It is certainly an historical fact that all the peculiar doctrines and teachings of the Romish Church were not received and adopted in the early Church as matters of faith. In his Systematic Theology, Hodge writes on this matter as follows (Vol. I, 123-125): “It is, however, a historical fact that all the peculiar doctrines of Romanism were not received in the early Church as matters of faith. Such doctrines as the supremacy of the Bishop of Rome; the perpetuity of the apostleship, the grace of orders ; transubstantiation; the propitiatory sacrifice of the Mass; purgatory; the immaculate conception of the Virgin Mary, etc., etc., can all be historically traced in their origin, gradual development, and final adoption. As it would be unjust to determine the theology of Calvin and Beza from the Socinianism of modern Geneva; or that of Luther from the theology of the Germans of our day; so it is utterly unreasonable to infer that because the Latin Church believes all that the Council of Trent pronounced to be true, that such was its faith in the first centuries of its history. It is not to be denied that for the first hundred years after the Reformation the Church of England was Calvinistic; then under Archbishop Laud and the Stuarts it became almost thoroughly Romanized; then it became to a large extent Rationalistic, so that Bishop Burnet said of the men of his day, that Christianity seemed to be regarded as a fable “among all persons of discernment.” To this succeeded a general revival of evangelical doctrine and piety, and that has been followed by a like revival of Romanism and Ritualism. Mr. Newman says of the present time: “In the Church of England, we shall hardly find ten or twenty neighboring clergymen who agree together; and that, not in non-essentials of religion, but as to what are its elementary and necessary doctrines; or as to the fact and definite faith required for salvation.” Such is the testimony of history. In no external visible Church, has there been a consent to any form of faith, semper et ab omnibus.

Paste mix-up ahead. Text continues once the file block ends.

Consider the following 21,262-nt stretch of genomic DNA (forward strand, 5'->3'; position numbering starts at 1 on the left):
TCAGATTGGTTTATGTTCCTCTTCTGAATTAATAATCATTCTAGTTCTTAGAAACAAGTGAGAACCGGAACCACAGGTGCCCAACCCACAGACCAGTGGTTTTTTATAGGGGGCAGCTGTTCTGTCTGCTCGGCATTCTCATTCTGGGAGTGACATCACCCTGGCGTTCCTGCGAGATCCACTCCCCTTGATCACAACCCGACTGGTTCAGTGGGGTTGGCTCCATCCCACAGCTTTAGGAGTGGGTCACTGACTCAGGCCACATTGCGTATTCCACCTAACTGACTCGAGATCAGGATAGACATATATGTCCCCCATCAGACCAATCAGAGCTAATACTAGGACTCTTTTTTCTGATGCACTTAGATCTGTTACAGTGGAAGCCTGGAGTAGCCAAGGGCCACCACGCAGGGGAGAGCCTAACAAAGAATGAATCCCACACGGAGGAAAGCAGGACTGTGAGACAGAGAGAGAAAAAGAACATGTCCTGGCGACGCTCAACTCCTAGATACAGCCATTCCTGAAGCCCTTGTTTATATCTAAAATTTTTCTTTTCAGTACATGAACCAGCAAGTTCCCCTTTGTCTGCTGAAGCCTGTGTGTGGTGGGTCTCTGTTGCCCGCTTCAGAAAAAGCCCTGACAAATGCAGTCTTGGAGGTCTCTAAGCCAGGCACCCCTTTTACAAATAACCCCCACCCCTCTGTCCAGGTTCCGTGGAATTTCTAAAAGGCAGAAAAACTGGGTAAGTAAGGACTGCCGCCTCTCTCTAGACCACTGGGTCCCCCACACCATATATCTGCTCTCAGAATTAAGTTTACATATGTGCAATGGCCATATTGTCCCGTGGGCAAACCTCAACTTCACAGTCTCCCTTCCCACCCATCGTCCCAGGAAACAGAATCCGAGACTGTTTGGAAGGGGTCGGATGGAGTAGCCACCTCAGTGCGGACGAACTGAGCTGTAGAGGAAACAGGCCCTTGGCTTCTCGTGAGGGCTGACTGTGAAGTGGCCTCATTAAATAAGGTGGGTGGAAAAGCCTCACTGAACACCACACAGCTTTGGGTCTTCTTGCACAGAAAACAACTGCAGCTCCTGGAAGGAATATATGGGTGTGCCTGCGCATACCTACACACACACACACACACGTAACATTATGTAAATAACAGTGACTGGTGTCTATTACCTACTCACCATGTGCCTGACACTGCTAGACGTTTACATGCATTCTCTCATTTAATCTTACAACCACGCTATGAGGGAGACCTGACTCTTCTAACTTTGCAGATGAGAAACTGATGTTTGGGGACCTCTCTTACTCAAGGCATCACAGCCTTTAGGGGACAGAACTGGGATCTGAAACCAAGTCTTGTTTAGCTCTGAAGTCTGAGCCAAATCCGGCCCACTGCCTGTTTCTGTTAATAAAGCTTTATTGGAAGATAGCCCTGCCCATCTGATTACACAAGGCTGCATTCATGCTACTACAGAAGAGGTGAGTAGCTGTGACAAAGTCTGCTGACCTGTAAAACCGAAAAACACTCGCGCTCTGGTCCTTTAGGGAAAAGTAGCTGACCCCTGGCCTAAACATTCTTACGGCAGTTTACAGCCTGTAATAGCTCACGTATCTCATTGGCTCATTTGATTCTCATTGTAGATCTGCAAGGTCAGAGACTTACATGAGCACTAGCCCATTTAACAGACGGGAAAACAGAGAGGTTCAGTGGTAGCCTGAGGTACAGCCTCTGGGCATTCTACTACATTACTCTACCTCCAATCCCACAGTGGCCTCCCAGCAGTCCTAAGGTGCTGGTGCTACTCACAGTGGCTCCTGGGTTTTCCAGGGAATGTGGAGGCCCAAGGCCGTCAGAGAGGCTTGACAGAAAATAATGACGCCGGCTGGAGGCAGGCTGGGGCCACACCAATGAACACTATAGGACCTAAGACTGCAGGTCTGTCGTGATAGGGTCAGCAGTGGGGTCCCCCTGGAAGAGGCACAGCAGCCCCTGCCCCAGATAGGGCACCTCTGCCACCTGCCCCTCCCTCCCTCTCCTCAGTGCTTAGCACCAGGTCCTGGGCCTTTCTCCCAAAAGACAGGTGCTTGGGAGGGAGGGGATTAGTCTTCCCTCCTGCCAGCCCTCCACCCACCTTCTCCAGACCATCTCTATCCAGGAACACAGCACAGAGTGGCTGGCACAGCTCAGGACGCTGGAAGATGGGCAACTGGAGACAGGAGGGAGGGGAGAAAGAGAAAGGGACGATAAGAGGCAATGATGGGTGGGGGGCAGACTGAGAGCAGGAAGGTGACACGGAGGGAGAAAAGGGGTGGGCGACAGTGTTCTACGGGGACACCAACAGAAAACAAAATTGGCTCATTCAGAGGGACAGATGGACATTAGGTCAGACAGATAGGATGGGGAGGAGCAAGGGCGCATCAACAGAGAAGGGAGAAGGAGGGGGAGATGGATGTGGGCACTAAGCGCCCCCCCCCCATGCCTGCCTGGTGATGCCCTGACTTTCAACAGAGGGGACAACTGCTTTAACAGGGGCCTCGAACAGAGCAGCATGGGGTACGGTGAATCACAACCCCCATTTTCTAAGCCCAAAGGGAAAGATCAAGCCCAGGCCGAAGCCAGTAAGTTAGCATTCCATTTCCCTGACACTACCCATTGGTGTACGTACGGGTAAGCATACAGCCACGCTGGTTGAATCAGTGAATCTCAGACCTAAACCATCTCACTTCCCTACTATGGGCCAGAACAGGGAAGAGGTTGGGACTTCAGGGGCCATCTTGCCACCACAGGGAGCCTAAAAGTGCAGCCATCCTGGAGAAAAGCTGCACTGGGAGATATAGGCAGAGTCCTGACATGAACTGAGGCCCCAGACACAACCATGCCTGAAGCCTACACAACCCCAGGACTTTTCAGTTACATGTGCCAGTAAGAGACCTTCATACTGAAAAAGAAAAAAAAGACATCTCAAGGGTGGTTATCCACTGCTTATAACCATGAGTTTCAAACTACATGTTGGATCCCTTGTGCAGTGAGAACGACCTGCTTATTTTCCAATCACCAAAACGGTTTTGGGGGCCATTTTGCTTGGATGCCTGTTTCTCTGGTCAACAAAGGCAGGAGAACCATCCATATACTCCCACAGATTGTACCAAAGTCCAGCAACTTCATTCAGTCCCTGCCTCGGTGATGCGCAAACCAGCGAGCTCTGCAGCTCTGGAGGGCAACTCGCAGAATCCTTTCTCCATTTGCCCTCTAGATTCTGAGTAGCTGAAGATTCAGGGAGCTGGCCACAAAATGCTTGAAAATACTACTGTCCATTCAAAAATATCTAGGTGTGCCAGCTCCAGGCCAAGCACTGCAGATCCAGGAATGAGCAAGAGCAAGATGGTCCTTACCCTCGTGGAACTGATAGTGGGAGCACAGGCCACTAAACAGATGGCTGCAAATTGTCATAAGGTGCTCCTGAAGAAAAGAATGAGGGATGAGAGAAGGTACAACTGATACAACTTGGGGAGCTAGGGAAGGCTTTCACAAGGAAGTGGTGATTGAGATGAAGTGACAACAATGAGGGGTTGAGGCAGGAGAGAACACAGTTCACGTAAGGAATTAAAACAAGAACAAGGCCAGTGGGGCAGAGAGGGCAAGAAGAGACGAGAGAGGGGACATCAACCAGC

The Latin Church is no exception to this remark. It is an undeniable fact of history that Arianism prevailed for years both in the East and West; that it received the sanction of the vast majority of the bishops, of provincial and ecumenical councils, and of the Bishop of Rome. It is no less certain that in the Latin Church, Augustinianism, including all the characteristic doctrine of what is now called Calvinism, was declared to be the true faith by council after council, provincial and general, and by bishops and popes. Soon, however, Augustinianism lost its ascendency. For seven or eight centuries no one form of doctrine concerning sin, grace, and predestination prevailed in the Latin Church. Augustinianism, Semi-Pelagianism, and Mysticism (equally irreconcilable with both), were in constant conflict; and that, too, on questions on which the Church had already pronounced its judgment. It was not until the beginning of the sixteenth century that the Council of Trent, after long conflict within itself, gave its sanction to a modified form of Semi-Pelagianism.